Your palette is often dreamy and otherworldly. What drives the color choices in your work?
I’m glad you see it that way. My color choices are primarily inspired by the composition and mood of the work as well as the perceived emotions I see in the model’s pose. Color can be a tricky thing. I’ve been pushing a more saturated palette lately and I am always concerned that if I go too far the color will dominate the subject or cheapen it by making it too pretty or loud. A dreamy and otherworldly palette suggests introspection and quiet. I’m happy to be in that color space for now.
Describe a typical day in your studio.
I confess there’s no real organization to my typical day. It’s always been important for me to have a variety of things to do: paint, draw, promote, or prep. I never go into my studio knowing exactly which of the three to four current pieces I might work on, or if I need to promote or prep for the fifth. I have found that this keeps me interested and busy while in my studio. Let’s face it: sometimes painting isn’t in the cards that day. Then perhaps it becomes a planning day, or a prep day, or one of research or reading about art. In the long run, the important thing is to show up and be in my studio. Art happens most of the time, but it’s good to have options.
What are you currently inspired by?
I have been an artist for over twenty years now. My son is only 10, but for some reason I feel like I have always been doing it for him. He’s my real inspiration.
Originally published in Issue 17 of Create! Magazine.
Betsy Enzensberger sculpts works that create a visceral longing and remembrance of the most nostalgic delights from childhood. The artist uses the familiarity of those sweet treats to help us remember the simplicity, value, and culture of desserts so often associated with positivity and joy.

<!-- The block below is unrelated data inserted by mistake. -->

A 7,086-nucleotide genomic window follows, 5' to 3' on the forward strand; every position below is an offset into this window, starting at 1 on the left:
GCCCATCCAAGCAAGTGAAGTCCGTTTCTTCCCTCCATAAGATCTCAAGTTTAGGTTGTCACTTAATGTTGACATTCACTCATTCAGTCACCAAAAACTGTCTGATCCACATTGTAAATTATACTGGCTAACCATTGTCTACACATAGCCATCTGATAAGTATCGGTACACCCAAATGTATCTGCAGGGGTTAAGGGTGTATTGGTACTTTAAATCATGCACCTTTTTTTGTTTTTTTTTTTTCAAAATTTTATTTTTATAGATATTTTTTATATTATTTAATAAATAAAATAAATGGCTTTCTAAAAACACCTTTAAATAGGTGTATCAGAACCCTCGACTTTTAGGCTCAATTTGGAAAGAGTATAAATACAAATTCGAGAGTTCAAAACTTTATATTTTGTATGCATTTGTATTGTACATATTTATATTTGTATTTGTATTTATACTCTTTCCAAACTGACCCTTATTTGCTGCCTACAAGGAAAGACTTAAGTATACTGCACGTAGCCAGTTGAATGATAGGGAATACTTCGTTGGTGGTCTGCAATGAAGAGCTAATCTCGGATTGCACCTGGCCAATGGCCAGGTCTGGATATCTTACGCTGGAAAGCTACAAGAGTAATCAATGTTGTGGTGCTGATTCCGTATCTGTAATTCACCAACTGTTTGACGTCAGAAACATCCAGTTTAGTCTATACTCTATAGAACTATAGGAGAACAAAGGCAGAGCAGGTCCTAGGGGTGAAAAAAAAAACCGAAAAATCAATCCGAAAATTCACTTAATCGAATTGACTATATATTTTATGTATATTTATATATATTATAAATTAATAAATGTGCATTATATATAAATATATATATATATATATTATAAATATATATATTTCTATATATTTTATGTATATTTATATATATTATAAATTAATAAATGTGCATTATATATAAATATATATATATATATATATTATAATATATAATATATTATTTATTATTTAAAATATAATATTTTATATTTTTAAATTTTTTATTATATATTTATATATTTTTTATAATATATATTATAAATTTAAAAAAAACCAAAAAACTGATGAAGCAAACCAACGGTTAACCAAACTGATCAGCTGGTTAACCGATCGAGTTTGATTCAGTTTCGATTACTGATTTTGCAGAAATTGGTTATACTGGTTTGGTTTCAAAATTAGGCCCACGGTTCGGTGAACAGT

Enzensberger was born and raised in New York. She graduated from Tulane University in 2001 and is now a Los Angeles-based artist with a studio in Mar Vista. She has shown with galleries domestically in Los Angeles, Miami and New York, and internationally in Hong Kong, London, Stockholm and Byron Bay, Australia. You can find her sculptures in multiple public and private art collections.
Betsy Enzensberger has become quite well known for her realistic, larger-than-life sculptures of dripping, frozen treats. Resin looks like candy. It appears delicious and sweet. The shiny exterior has a wet, melting quality. Her Melting series plays with the desires of everyone’s inner child. The lure of sweet, sticky popsicles artificially instills intense longing. The colorful confections practically beg to be rescued and consumed.
“Resin - I love it. It’s beautiful, sexy, mysterious. It’s also toxic, messy, and annoyingly exhausting to create. However, I enjoy the challenges that resin presents. There’s just something about it I can’t resist. If the process was easy, I wouldn’t be doing it.”
Were you creative as a child? What inspired you to pursue a career as an artist?
Oh yes! As a child, I couldn’t stop creating - it’s all I wanted to do. My mother was an art teacher, so she allowed me to create whatever I wanted and I had access to really cool art supplies. By the time I was a senior in high school, I had won several awards for my art and had been published in various books. This was all really good encouragement for my creative mind.
How did you start making popsicle sculptures? What was your early work like, and how has it evolved?